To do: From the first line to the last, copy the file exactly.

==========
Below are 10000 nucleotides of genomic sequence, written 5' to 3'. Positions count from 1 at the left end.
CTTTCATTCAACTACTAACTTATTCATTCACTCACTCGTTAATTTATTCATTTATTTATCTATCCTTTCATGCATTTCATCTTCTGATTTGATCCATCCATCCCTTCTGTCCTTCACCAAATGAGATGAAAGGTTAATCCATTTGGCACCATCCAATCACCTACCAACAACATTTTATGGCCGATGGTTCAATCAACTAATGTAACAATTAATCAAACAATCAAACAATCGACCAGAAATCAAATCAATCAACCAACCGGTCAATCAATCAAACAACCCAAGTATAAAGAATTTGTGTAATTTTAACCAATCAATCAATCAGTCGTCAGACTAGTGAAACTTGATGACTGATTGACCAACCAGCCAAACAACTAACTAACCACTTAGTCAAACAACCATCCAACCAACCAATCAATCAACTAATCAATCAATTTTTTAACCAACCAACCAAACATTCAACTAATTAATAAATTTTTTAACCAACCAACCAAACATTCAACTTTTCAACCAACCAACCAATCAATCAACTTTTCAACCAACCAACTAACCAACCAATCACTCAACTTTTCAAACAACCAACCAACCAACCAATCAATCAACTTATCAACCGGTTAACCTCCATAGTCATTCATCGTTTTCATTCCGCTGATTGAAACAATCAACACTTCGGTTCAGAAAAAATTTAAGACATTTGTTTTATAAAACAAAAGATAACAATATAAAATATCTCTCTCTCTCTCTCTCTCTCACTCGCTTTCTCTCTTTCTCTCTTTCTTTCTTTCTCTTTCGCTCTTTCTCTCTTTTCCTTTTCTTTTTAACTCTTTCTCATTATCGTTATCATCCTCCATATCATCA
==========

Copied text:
Below are 10000 nucleotides of genomic sequence, written 5' to 3'. Positions count from 1 at the left end.
CTTTCATTCAACTACTAACTTATTCATTCACTCACTCGTTAATTTATTCATTTATTTATCTATCCTTTCATGCATTTCATCTTCTGATTTGATCCATCCATCCCTTCTGTCCTTCACCAAATGAGATGAAAGGTTAATCCATTTGGCACCATCCAATCACCTACCAACAACATTTTATGGCCGATGGTTCAATCAACTAATGTAACAATTAATCAAACAATCAAACAATCGACCAGAAATCAAATCAATCAACCAACCGGTCAATCAATCAAACAACCCAAGTATAAAGAATTTGTGTAATTTTAACCAATCAATCAATCAGTCGTCAGACTAGTGAAACTTGATGACTGATTGACCAACCAGCCAAACAACTAACTAACCACTTAGTCAAACAACCATCCAACCAACCAATCAATCAACTAATCAATCAATTTTTTAACCAACCAACCAAACATTCAACTAATTAATAAATTTTTTAACCAACCAACCAAACATTCAACTTTTCAACCAACCAACCAATCAATCAACTTTTCAACCAACCAACTAACCAACCAATCACTCAACTTTTCAAACAACCAACCAACCAACCAATCAATCAACTTATCAACCGGTTAACCTCCATAGTCATTCATCGTTTTCATTCCGCTGATTGAAACAATCAACACTTCGGTTCAGAAAAAATTTAAGACATTTGTTTTATAAAACAAAAGATAACAATATAAAATATCTCTCTCTCTCTCTCTCTCTCACTCGCTTTCTCTCTTTCTCTCTTTCTTTCTTTCTCTTTCGCTCTTTCTCTCTTTTCCTTTTCTTTTTAACTCTTTCTCATTATCGTTATCATCCTCCATATCATCA